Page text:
Saturday, January 09, 2010

Nature -> Art <- Gardens

Land art. Sounds a bit industrial. Indeed, it can be - if you search the internet for land art, it covers landscaping on a massive scale, through sculpting gardens, right down to works of art made out of a few fallen leaves.

On the large scale, you have something like the Effigy Tumuli by Michael Heizer. The pond skater is perhaps the easiest thing to see in Google Maps. Great big pieces of art made out of the landscape.

You can't get much more massive as a work of art than an extinct volcano. The Roden Crater is a work of art in progress. It has been in progress since the later 1970s. It will allegedly be completed in 2011. It is not yet open to the public, but some people have been lucky enough to see inside this huge piece of land art.

Very few of us happen to own an extinct volcano. So, some more realistic examples of land art might give us ideas of how it can be adapted to a (slightly) smaller stage. Charles Jenks has produced a host of landscapes based on forming the land into art. His own Garden of Cosmic Speculation is something I would like to see, but it is rarely open, and so I will have to make do with photographs, and this review on ThinkinGardens.

On a smaller scale again, Tony Smith's Quilted Velvet garden at Tatton Park gives an idea of what can be done in a garden. Land-forming but in a more realistic way.

It might make mowing the lawn a little difficult, but it adds shape to the garden and would look fantastic with the covering of snow we have at the moment.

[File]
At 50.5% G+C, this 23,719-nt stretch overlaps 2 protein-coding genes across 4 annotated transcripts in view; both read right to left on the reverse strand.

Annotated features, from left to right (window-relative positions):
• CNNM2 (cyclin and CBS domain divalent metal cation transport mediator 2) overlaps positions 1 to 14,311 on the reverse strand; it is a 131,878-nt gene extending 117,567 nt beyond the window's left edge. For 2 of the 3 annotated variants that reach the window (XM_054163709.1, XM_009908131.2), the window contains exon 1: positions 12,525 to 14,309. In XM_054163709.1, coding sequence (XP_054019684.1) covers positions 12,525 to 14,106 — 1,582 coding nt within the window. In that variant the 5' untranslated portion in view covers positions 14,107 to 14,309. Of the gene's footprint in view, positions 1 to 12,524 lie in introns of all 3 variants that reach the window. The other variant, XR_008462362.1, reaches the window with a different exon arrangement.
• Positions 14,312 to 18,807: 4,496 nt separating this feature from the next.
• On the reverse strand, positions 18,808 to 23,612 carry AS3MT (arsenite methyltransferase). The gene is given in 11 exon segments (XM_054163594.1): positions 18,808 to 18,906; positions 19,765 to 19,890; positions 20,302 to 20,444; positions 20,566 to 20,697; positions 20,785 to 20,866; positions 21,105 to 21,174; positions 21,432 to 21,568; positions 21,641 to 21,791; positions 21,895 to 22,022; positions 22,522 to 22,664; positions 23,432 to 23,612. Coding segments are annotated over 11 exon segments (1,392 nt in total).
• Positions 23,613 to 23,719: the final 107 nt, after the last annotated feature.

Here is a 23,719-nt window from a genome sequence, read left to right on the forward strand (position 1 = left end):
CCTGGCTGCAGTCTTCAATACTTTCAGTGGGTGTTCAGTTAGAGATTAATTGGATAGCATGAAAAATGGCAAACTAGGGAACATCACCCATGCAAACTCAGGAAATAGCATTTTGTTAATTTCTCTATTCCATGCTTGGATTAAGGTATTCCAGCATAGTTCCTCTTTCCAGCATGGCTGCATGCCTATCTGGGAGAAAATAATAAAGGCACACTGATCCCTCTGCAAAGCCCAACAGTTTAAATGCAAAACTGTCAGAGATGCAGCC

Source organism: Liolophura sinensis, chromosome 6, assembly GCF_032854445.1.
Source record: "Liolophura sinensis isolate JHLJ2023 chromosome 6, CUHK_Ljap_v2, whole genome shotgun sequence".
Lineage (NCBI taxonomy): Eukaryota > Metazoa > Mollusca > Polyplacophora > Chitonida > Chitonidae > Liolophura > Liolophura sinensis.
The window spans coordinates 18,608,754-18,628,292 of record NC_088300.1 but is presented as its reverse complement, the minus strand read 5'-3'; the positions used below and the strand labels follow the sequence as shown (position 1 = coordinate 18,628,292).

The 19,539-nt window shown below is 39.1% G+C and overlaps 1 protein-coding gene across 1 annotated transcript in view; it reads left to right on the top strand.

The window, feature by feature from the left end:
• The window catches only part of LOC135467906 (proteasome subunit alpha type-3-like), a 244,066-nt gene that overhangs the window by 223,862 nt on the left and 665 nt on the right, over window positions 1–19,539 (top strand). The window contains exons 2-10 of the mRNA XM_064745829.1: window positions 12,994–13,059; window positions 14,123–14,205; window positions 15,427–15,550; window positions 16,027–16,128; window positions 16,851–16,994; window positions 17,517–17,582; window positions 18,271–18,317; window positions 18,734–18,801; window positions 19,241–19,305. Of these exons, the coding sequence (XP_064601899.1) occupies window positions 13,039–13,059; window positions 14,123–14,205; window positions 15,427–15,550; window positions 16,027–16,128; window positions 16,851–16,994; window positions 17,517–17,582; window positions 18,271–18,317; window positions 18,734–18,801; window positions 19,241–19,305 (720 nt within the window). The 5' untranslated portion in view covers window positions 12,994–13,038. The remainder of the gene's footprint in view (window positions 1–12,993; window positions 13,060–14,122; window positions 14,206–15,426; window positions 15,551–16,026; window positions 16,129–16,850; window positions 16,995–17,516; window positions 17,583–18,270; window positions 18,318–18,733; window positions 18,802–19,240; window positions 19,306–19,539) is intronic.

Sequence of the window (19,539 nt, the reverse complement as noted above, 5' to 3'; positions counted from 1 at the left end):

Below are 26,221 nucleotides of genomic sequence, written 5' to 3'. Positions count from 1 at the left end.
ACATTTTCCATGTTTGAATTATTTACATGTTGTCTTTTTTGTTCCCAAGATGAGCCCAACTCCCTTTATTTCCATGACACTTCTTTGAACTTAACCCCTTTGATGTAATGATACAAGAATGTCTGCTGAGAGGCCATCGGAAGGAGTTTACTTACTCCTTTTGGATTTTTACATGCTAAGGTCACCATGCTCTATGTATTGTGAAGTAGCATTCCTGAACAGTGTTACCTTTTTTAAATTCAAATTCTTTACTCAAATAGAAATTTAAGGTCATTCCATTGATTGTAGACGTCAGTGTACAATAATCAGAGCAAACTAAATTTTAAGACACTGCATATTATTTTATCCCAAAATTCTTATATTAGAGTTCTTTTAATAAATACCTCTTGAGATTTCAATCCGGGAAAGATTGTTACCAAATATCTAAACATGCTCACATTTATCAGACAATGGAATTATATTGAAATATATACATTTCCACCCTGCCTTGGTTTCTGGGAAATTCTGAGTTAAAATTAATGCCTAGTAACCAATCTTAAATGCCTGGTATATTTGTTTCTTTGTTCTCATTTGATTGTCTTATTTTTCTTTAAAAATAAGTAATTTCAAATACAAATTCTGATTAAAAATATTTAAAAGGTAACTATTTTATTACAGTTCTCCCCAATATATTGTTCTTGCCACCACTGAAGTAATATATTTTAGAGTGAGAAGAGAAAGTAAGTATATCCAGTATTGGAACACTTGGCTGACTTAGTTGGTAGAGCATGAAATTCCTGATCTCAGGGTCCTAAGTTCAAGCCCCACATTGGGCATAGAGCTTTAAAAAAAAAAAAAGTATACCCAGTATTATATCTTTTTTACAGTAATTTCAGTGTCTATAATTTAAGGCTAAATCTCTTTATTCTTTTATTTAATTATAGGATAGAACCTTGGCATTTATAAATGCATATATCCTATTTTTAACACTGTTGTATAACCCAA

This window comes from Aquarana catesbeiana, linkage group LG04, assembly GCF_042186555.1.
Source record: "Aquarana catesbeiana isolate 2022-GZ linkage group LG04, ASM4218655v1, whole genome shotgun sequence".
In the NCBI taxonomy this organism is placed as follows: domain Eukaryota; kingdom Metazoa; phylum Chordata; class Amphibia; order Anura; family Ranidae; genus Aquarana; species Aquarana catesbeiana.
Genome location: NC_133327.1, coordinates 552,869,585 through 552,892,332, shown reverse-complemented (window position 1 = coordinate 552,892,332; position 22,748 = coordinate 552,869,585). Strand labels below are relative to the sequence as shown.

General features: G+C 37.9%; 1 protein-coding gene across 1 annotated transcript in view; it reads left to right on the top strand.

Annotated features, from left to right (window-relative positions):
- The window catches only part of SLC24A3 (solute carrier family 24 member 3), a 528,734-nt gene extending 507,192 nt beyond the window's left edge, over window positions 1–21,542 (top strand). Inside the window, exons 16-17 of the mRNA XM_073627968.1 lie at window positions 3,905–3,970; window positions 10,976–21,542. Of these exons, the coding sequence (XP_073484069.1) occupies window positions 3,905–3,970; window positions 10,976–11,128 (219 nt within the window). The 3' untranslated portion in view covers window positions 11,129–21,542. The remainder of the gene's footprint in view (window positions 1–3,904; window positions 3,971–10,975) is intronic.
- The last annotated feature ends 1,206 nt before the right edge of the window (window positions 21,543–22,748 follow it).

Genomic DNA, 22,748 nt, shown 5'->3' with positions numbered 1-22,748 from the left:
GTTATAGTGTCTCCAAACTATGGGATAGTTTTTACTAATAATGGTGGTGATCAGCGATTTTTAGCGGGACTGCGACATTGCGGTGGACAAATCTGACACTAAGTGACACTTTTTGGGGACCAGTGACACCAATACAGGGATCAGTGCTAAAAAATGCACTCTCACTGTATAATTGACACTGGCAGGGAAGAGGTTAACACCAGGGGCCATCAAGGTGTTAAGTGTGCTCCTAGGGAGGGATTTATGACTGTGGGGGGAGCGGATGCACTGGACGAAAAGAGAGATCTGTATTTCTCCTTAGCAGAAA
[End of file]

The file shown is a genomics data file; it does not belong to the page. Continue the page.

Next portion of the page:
Another form of land art is that practiced by the likes of Andy Goldsworthy. These land artworks can be permanent or ephemeral, but are born of their environment and enhance that environment.
Another brilliant example of a land artist I came across on the internet last night is Richard Shilling. He has recently been busy in the snow. His works filled me with so much enthusiasm that I thought I would go out into the garden to make my own ephemeral art in the snow today, but I discovered that there really is such a thing as the wrong sort of snow. It wouldn't hold together at all - I couldn't even make a snowball! Secretly, I am rather glad, as I don't think my efforts and imagination would ever compare with his.
However, I'm up for a challenge and in 2010 I think I will have a go at creating some land art. SomeBeans need not worry - I won't be hiring a digger to re-contour the garden, but one or two attempts at ephemeral art may be forthcoming. Just wish I had the right sort of snow.


easygardener said...

Land art is interesting and can be very attractive if it interacts well with the surroundings. For my own garden I would prefer the permanent - imagine all that effort only to watch it melt/wither/blow away. It's sad enough looking at a carrot when it's all that's left of a snowman!

VP said...

I'm a huge fan of Andy Goldsworthy's work.

I had a lot of fun having a go in the Lake District when I attended a course on environmental education, so I encourage you to get stuck once the snow's gone!

chaiselongue said...

I'm looking forward to your land art project. If you photograph it for the blog will it still be ephemeral, I wonder? Maybe the wrong sort of snow can be used in another way, where it doesn't have to stick together ... patterns, ice ... easy for me to say this as we haven't got any snow here!

Joanne said...